Wednesday, February 13, 2008


I wanted to celebrate Chinese new year. London's Chinatown is hugely busy for the week but perhaps a little too crowded for the likes of me. I wanted to cook at home but it really had to be special. I searched and searched for just the right thing. I have a couple of serious hunanese/szechwan cookbooks that I use a lot and from which I learn a lot too as I get better at this kind of food though both look largely at the domestic cuisine rather than more 'public' foods. Szechwan dishes contain many flavors - sweet, sour, bitter, hot, salty, aromatic, fragrant but the defining characteristic of most of the dishes I have come across is a serious chilli heat. As with all things in traditional chinese cuisine there is a reason for this. Red chili stimulate the palate, making it more sensitive to all these flavors, increasing the pleasure of eating.

My search paid off in Mrs Chiangs Szechwan Cookbook with one of the few grand dishes she writes about. Tipan is a centre piece dish for a szechwan feast. It's a magnificent thing fit for a star. A piece of gammon is simmered with ginger and spices till the flesh is succulent with the subtle flavours of the aromatics. The real transformation is in the flavour and texture of the fat. Mrs Chiang recalls the excitement of it in her Szechwan cookbook.

The best part of the tipan was the fat that covered the meat in a thick, translucent layer, so soft and luscious that it literally melted in the mouth. Perhaps the reason why Western gourmets do not prize fat the way Chinese ones do is simply that Western cooking does not produce anything that is as pure, sweet, and fragrant as the succulent layer of fat on a tipan.

The absolute truth of this cannot be appreciated until you have sampled this delight. Fortunately, it is a very simple dish to make requiring no more than a few minutes to prepare the ingredients and then it simmers till it's done. Though there are dried chillies and peppers in the simmering broth this is not a hot dish at all. Mostly highly seasoned foods are home cooking and would not be the centre piece of any kind of formal feast.


Piece of fresh unsmoked gammon, about 2kg in weight
4 scallions
5 inch piece of fresh ginger
10 large or 1/2 cup smaller dried mushrooms
3 whole star anise or equivalent in bits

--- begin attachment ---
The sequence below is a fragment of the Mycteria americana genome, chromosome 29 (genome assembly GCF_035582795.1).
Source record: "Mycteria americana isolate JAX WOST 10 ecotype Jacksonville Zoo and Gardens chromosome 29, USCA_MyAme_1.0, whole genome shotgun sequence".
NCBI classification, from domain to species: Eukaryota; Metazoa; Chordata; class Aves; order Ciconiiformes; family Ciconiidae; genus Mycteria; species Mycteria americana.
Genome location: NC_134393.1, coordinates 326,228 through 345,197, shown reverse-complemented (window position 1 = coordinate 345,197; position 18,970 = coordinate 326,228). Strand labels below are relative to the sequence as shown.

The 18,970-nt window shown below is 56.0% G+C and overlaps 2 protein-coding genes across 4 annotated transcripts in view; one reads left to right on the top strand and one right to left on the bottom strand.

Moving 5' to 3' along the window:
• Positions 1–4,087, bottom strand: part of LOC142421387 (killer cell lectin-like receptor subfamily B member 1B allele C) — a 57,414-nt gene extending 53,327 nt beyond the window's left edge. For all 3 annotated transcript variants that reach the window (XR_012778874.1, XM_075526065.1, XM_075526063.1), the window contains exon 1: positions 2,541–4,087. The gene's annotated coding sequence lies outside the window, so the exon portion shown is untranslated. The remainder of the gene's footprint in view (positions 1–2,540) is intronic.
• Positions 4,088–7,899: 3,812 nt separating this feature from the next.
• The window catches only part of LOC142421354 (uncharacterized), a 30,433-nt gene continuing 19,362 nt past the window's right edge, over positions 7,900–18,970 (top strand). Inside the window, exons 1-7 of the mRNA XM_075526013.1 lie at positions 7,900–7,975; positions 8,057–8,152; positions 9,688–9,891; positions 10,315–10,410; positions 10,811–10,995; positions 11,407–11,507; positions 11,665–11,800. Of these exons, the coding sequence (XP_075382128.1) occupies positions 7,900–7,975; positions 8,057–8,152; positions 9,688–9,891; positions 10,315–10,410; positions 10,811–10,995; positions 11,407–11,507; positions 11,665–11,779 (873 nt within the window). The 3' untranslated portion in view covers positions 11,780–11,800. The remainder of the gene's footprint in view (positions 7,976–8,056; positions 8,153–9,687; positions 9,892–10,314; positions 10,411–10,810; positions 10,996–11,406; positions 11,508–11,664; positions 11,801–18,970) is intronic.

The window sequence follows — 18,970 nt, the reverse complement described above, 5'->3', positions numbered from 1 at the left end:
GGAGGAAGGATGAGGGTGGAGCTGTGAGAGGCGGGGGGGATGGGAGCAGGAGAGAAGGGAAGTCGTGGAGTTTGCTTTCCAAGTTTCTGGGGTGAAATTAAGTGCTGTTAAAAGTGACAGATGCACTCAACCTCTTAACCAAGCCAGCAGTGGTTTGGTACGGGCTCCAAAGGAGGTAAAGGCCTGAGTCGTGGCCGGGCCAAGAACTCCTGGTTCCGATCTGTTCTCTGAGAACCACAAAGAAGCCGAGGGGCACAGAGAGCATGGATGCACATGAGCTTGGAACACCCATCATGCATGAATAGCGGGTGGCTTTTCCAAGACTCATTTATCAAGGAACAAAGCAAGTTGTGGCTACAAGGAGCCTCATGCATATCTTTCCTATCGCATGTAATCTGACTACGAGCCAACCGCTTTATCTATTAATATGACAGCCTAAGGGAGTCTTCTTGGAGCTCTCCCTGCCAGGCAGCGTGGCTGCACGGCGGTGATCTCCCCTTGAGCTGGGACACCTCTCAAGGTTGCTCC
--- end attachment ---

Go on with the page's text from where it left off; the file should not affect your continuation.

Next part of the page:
4 dried chilli
1 tbspn szechwan peppercorns
1 cup light soy sauce
1/2 cup chinese rice wine or sherry
3 tbspns granulated sugar
1 tbspn sesame oil

Clean the scallions and cut them in half lenghtways, using both green and white parts. Smash the ginger with the side of a cleaver or heavy knife but don't peel it. Wash the dried mushrooms carefully. They do not need to be soaked.

Put the ham in a very large pot and cover it with water. Bring the water to the boil, skim any foam from the top then add the scallions, ginger, dried mushrooms, star anise, dried chillies and peppercorns. Simmer rapidly for about 60 to 90 minutes until the liquid in the pot is reduced by half.

Add the soy sauce, wine and sugar and reduce the heat and let the ham simmer for another hour. Add the sesame oil and continue to cook for another half an hour or so.

Remove the ham from the pan and put onto a plate and cover with foil. Continue to boil the remaining liquid till it is about a quarter of the original volume.

At this point the recipe suggests steaming some spinach then serving hot slices of ham and the reduced sauce which I am sure would be fabulous. But I wanted it for lunches so I strained the sauce and put it in the freezer. I plan to use it for some noodles and greens another day -when all the time that has already gone in to it will make for a fast and deeply flavoured soup.

We had it with a crisp salad of fennel, celery and carrot in lunches - like all good parties it lasted the week and simply got better and better.

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